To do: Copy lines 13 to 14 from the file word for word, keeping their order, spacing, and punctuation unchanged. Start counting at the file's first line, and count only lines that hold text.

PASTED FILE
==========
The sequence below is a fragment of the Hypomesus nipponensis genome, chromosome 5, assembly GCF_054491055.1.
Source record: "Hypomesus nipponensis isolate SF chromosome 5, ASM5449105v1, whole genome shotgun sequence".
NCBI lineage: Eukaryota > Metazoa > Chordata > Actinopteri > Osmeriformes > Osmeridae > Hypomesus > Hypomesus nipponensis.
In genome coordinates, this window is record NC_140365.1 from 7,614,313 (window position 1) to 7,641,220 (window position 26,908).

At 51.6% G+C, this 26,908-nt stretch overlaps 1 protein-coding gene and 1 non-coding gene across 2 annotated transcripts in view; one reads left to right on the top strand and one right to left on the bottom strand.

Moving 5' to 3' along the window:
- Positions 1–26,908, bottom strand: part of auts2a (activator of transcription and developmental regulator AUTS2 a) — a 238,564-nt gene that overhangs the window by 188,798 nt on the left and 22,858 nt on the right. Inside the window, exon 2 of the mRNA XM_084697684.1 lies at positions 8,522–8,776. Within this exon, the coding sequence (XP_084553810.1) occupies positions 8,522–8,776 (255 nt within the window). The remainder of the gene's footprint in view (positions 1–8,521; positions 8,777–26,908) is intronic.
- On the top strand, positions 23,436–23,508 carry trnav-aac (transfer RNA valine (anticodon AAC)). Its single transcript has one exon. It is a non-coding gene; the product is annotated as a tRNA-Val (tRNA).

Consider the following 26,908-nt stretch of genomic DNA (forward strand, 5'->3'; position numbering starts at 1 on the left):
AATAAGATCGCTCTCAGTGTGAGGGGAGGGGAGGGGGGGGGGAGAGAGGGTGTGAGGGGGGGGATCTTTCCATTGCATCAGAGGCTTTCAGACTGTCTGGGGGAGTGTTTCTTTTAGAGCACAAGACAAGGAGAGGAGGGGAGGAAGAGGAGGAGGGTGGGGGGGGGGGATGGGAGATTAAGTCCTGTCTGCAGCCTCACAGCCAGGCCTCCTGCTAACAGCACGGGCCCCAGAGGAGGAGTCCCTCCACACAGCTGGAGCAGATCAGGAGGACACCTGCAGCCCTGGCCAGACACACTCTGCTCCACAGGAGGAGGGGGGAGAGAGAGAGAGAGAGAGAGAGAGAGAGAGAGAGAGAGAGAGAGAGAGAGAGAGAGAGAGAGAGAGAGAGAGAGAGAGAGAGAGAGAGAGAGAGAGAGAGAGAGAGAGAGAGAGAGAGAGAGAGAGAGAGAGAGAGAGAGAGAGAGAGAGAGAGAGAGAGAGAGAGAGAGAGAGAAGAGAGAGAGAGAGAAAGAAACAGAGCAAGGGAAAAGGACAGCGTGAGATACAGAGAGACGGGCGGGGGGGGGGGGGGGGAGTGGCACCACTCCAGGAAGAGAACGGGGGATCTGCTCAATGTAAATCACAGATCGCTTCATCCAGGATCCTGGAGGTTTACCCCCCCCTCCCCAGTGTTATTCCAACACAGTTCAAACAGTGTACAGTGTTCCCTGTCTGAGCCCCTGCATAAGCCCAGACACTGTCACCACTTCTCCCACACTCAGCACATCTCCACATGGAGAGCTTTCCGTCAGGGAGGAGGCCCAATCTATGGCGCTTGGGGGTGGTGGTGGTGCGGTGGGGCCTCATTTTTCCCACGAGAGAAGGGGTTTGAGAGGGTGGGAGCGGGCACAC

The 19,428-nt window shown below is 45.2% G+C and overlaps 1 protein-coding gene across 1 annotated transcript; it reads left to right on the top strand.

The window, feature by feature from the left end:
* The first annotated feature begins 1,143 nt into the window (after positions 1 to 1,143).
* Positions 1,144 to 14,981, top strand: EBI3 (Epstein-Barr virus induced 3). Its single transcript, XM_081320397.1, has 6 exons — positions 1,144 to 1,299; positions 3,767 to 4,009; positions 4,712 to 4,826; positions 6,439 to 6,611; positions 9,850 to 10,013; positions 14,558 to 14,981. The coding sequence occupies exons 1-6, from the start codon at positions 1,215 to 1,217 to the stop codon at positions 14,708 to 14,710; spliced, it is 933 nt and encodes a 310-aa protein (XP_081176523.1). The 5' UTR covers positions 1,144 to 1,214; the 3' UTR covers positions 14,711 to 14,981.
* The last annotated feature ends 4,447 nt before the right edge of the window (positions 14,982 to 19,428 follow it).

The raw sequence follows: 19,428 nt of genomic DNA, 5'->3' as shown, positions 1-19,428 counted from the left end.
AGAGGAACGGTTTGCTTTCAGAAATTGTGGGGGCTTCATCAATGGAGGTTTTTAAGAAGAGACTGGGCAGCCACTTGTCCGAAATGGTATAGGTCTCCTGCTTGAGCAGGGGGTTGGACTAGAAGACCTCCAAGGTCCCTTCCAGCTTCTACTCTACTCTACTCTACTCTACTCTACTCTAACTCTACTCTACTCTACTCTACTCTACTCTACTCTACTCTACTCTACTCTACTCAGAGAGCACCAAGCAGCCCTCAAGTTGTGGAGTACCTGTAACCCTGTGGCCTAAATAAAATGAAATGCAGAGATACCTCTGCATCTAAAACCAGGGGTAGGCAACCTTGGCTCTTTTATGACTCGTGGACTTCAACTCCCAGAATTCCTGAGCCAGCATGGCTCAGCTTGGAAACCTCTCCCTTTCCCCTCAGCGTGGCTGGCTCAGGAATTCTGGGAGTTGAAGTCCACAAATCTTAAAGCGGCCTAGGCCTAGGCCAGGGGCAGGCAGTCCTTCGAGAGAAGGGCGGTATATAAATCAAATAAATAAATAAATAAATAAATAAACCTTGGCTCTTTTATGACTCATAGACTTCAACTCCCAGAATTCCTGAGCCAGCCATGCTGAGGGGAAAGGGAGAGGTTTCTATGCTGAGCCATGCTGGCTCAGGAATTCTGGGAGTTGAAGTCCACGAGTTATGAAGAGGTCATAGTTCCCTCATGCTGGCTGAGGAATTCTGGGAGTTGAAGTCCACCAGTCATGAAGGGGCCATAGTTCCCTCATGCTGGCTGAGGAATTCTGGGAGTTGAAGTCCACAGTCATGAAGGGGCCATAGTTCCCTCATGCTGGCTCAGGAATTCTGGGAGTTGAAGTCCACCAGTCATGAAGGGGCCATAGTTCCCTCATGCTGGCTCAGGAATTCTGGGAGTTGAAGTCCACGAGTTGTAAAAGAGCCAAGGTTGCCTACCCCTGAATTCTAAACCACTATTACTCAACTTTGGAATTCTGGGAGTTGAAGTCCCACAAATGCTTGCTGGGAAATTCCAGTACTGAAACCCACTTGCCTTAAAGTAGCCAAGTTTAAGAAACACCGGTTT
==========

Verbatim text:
* The first annotated feature begins 1,143 nt into the window (after positions 1 to 1,143).
* Positions 1,144 to 14,981, top strand: EBI3 (Epstein-Barr virus induced 3). Its single transcript, XM_081320397.1, has 6 exons — positions 1,144 to 1,299; positions 3,767 to 4,009; positions 4,712 to 4,826; positions 6,439 to 6,611; positions 9,850 to 10,013; positions 14,558 to 14,981. The coding sequence occupies exons 1-6, from the start codon at positions 1,215 to 1,217 to the stop codon at positions 14,708 to 14,710; spliced, it is 933 nt and encodes a 310-aa protein (XP_081176523.1). The 5' UTR covers positions 1,144 to 1,214; the 3' UTR covers positions 14,711 to 14,981.